Skin ages in two distinct ways, through environmental exposure (extrinsic aging and inherited genes (intrinsic aging)). The natural means of aging, referred to as intrinsic aging, begins in the mid-’20s and depreciates continuously throughout one’s life. The skin slowly shows the consequences of aging on skin as collagen production decelerates and elastin loses its stretch. The skin presents the effects of aging gradually and permanently. The skin restores at a slower speed, and new skin cell turnover is reduced, causing the skin to discard old cells at a reduced rate.
As people age, they start noticing how the aging process has transformed their skin. Intrinsic aging is illustrated by the growth of wrinkles and fine lines, dry or ditchyry skin, drooping skin from loss of bone mass, loss of underlying fat producing hollowed-out eye sockets and cheeks, transparent or thin skin, development of varicose and spider veins, and the decrease in sweat gland production that influences the skin’s cooling process.
The sun is deadly. Most of the most devastating effects on the skin are caused by Ultraviolet Rays from sun exposure. Smoking, facial expressions, wind, gravity, heat, and even the sleep position all contribute to the extrinsic aging process. Up to 80% of all aging may be due to susceptibility to the sun.
Wearing sunscreen with SPF 15 or higher will reduce the sun’s harmful effects on the skin’s collagen and elastin cells. The sun’s rays contribute to rough skin, freckles, loose skin, spider veins on the face, a blotchy complexion, and rough, red patches on the skin called actinic keratoses. And, of course, the dangerous skin cancer.
Dermatologists use the word ‘Photoaging’ to illustrate the damage to the skin caused by the sun. Photoaging happens over time and alters depending on individual skin color and exposure amount to harmful UV rays. Elastin and collagen production are stunted with sun exposure, causing the skin to lose its capacity to repair itself and become loose, leathery, and wrinkled.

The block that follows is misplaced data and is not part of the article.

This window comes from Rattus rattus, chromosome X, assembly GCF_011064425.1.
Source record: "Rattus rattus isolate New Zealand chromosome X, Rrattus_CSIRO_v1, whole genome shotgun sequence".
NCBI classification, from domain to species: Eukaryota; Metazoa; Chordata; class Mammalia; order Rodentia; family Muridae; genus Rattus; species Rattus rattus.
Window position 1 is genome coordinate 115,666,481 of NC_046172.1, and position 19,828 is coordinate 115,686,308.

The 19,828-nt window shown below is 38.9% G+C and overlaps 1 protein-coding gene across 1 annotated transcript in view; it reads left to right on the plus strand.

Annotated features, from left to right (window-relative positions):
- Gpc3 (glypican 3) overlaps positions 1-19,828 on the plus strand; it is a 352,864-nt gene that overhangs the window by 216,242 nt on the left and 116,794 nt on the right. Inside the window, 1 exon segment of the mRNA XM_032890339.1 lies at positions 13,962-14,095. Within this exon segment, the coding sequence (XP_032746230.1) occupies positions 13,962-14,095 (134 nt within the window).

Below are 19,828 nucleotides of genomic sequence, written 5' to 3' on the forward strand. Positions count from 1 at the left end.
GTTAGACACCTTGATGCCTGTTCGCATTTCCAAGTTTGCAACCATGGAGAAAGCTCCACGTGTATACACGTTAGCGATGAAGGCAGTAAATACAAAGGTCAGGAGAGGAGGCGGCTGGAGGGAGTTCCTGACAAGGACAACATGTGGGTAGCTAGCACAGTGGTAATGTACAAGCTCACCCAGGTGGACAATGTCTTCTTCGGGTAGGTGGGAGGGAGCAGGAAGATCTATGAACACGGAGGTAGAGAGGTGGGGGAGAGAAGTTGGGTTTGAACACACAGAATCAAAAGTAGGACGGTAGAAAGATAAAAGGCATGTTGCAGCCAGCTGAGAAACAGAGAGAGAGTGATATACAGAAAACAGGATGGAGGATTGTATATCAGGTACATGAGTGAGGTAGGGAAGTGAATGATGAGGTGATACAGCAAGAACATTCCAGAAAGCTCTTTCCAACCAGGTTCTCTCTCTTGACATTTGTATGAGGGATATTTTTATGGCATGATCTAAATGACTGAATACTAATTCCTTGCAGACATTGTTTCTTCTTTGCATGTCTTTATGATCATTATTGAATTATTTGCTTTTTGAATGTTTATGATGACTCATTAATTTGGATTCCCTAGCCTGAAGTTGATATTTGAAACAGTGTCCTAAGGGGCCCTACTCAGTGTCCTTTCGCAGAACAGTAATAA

Can a person reverse the aging process and win the battle against time to bring back young skin? Unfortunately, no, but as ‘character’ lines are developed on the body and face, showing the world the process of life and aging, it is achievable to take preventative measures to reduce the harmful effects on the skin.
A proper diet full of rich, antioxidant fruits and vegetables, drinking a gallon of water a day, and staying out of the sun are all simple means with assured results. In the chemical realm, the possibilities are limitless and vast, either through miracle drugs or plastic surgery, many of which are unsubstantiated. Exfoliating with a gentle scrub, washing with mild soap, and moisturizing frequently will maintain healthy skin.
Once the skin has aged enough, Vitamin A becomes depleted in the epidermal tissues and epithelial cells, causing permanent and deep wrinkles. Many skin care products use a synthetic form of Vitamin A to copy collagen production and reproduce and replace dead skin cells to give a reprieve (temporary) from the unavoidable aging process.